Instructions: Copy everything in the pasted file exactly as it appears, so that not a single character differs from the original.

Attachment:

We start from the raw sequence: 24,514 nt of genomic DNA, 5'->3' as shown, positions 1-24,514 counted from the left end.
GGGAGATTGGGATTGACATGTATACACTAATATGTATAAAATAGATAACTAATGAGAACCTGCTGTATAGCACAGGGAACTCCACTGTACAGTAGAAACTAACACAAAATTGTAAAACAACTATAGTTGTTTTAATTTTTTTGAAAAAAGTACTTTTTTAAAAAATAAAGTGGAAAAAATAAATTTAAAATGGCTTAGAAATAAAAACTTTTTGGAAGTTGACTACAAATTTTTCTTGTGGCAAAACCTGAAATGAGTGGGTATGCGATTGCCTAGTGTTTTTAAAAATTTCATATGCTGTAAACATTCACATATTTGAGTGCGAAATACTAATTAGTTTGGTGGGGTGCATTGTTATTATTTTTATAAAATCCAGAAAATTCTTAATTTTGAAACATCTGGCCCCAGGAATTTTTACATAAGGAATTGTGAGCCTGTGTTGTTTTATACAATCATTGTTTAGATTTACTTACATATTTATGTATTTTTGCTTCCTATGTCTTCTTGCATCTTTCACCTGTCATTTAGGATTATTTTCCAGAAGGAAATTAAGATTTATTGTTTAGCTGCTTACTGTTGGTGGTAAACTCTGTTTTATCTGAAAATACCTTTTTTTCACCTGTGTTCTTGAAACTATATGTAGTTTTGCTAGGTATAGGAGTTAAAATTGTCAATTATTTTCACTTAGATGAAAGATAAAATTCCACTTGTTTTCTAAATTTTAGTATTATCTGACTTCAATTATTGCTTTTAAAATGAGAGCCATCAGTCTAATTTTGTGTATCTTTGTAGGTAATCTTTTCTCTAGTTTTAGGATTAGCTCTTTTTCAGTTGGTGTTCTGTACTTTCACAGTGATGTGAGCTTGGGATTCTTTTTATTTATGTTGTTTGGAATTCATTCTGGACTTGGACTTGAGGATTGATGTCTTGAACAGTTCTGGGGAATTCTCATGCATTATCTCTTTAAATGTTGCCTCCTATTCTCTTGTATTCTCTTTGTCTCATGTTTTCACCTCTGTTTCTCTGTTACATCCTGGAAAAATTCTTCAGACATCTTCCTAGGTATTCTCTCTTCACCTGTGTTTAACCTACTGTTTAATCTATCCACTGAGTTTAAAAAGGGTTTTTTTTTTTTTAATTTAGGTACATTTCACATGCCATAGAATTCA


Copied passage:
We start from the raw sequence: 24,514 nt of genomic DNA, 5'->3' as shown, positions 1-24,514 counted from the left end.
GGGAGATTGGGATTGACATGTATACACTAATATGTATAAAATAGATAACTAATGAGAACCTGCTGTATAGCACAGGGAACTCCACTGTACAGTAGAAACTAACACAAAATTGTAAAACAACTATAGTTGTTTTAATTTTTTTGAAAAAAGTACTTTTTTAAAAAATAAAGTGGAAAAAATAAATTTAAAATGGCTTAGAAATAAAAACTTTTTGGAAGTTGACTACAAATTTTTCTTGTGGCAAAACCTGAAATGAGTGGGTATGCGATTGCCTAGTGTTTTTAAAAATTTCATATGCTGTAAACATTCACATATTTGAGTGCGAAATACTAATTAGTTTGGTGGGGTGCATTGTTATTATTTTTATAAAATCCAGAAAATTCTTAATTTTGAAACATCTGGCCCCAGGAATTTTTACATAAGGAATTGTGAGCCTGTGTTGTTTTATACAATCATTGTTTAGATTTACTTACATATTTATGTATTTTTGCTTCCTATGTCTTCTTGCATCTTTCACCTGTCATTTAGGATTATTTTCCAGAAGGAAATTAAGATTTATTGTTTAGCTGCTTACTGTTGGTGGTAAACTCTGTTTTATCTGAAAATACCTTTTTTTCACCTGTGTTCTTGAAACTATATGTAGTTTTGCTAGGTATAGGAGTTAAAATTGTCAATTATTTTCACTTAGATGAAAGATAAAATTCCACTTGTTTTCTAAATTTTAGTATTATCTGACTTCAATTATTGCTTTTAAAATGAGAGCCATCAGTCTAATTTTGTGTATCTTTGTAGGTAATCTTTTCTCTAGTTTTAGGATTAGCTCTTTTTCAGTTGGTGTTCTGTACTTTCACAGTGATGTGAGCTTGGGATTCTTTTTATTTATGTTGTTTGGAATTCATTCTGGACTTGGACTTGAGGATTGATGTCTTGAACAGTTCTGGGGAATTCTCATGCATTATCTCTTTAAATGTTGCCTCCTATTCTCTTGTATTCTCTTTGTCTCATGTTTTCACCTCTGTTTCTCTGTTACATCCTGGAAAAATTCTTCAGACATCTTCCTAGGTATTCTCTCTTCACCTGTGTTTAACCTACTGTTTAATCTATCCACTGAGTTTAAAAAGGGTTTTTTTTTTTTTAATTTAGGTACATTTCACATGCCATAGAATTCA